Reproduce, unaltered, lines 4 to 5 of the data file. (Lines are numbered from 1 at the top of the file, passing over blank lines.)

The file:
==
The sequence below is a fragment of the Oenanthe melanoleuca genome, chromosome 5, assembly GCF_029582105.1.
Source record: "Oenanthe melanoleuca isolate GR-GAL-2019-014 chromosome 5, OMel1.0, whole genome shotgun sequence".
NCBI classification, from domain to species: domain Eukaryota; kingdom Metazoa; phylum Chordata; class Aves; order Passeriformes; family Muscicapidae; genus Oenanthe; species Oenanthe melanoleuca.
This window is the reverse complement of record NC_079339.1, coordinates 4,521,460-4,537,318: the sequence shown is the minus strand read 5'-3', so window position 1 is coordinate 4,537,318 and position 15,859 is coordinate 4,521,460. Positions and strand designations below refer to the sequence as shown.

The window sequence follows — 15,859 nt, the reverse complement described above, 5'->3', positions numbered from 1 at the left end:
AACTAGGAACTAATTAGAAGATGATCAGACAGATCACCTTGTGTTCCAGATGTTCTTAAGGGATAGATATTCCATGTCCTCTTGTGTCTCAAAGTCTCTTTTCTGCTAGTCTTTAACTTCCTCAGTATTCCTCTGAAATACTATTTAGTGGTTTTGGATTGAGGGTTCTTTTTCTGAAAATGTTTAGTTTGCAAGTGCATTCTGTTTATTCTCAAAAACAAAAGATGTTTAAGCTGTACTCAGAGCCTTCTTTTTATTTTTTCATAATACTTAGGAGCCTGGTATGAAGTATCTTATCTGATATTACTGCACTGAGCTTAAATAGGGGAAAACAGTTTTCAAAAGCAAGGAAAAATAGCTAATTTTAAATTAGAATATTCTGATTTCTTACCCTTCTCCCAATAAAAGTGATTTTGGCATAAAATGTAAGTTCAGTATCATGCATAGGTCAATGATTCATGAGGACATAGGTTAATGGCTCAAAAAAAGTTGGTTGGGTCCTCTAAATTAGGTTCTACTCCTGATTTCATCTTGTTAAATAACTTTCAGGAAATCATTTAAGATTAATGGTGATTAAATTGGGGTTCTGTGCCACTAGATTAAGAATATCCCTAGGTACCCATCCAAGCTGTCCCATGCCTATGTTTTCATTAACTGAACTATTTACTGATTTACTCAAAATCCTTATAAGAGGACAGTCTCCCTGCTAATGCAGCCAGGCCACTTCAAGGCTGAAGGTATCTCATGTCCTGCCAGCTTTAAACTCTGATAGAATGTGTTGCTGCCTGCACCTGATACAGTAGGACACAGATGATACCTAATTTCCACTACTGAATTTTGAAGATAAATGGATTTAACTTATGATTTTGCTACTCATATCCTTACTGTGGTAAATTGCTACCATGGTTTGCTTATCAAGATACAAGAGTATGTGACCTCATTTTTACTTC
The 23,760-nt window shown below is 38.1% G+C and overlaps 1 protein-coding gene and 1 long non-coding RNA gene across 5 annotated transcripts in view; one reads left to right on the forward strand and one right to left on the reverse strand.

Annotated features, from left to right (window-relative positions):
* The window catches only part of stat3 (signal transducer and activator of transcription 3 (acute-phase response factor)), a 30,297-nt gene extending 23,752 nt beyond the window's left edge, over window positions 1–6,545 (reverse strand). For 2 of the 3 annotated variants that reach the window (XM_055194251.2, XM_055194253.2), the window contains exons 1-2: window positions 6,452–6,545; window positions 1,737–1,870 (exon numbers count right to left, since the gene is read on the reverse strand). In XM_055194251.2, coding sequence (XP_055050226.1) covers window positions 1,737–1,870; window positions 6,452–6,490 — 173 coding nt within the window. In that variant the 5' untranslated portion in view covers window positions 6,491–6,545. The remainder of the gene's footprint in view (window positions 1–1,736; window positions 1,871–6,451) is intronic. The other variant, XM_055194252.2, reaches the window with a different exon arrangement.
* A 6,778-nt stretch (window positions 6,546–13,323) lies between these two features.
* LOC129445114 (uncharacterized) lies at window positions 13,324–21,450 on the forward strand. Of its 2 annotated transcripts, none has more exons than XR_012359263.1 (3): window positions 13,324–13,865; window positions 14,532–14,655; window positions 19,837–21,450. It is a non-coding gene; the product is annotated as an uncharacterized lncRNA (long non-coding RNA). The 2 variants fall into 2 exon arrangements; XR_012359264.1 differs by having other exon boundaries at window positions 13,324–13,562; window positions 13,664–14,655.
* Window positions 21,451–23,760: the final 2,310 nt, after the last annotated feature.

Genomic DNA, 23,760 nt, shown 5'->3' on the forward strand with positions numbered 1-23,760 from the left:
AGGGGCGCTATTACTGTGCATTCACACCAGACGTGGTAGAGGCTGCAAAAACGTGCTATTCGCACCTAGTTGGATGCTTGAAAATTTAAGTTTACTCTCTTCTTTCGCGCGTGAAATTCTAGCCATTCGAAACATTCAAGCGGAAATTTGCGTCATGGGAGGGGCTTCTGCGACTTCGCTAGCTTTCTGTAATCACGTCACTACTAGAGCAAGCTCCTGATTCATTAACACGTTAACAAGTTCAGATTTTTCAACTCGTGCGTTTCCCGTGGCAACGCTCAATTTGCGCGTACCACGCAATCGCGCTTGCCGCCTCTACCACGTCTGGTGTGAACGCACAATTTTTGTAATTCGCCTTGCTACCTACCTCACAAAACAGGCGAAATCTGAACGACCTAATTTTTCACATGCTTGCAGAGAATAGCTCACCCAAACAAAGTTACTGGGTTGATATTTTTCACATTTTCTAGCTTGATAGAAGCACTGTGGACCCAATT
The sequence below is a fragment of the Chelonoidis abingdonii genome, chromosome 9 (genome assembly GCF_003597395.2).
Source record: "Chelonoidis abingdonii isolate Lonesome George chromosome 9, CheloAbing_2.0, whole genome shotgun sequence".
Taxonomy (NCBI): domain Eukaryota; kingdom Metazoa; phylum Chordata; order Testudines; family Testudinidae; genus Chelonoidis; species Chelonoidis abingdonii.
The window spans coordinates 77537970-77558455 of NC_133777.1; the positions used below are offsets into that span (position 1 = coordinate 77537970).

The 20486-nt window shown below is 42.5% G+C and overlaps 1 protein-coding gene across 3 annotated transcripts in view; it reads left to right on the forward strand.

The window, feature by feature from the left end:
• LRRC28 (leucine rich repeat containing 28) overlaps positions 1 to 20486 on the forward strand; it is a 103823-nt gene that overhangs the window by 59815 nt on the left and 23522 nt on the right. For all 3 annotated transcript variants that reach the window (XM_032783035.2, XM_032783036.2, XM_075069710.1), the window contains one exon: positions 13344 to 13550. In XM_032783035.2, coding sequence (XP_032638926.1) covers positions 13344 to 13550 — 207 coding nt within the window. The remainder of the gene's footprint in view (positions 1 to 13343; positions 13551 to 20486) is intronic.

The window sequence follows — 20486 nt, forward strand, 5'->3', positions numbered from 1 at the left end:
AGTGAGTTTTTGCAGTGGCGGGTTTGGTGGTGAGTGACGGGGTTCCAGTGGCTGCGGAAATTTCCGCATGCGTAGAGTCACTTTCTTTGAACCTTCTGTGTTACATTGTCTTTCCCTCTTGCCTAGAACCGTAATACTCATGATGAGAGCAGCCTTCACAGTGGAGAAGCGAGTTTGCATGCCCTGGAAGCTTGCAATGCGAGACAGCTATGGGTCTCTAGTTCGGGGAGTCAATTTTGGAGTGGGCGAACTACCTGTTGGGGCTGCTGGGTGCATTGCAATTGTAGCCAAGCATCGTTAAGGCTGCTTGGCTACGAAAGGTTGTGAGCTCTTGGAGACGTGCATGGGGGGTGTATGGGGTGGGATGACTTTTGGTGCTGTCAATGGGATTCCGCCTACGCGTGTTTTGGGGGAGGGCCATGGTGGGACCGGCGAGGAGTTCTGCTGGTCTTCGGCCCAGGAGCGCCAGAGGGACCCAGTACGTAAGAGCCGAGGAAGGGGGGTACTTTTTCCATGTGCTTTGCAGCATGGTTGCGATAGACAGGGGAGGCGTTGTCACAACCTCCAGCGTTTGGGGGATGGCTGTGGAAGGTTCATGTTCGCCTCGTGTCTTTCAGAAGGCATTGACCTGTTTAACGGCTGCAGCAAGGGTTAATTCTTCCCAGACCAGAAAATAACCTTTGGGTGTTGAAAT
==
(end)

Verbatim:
This window is the reverse complement of record NC_079339.1, coordinates 4,521,460-4,537,318: the sequence shown is the minus strand read 5'-3', so window position 1 is coordinate 4,537,318 and position 15,859 is coordinate 4,521,460. Positions and strand designations below refer to the sequence as shown.

The window sequence follows — 15,859 nt, the reverse complement described above, 5'->3', positions numbered from 1 at the left end: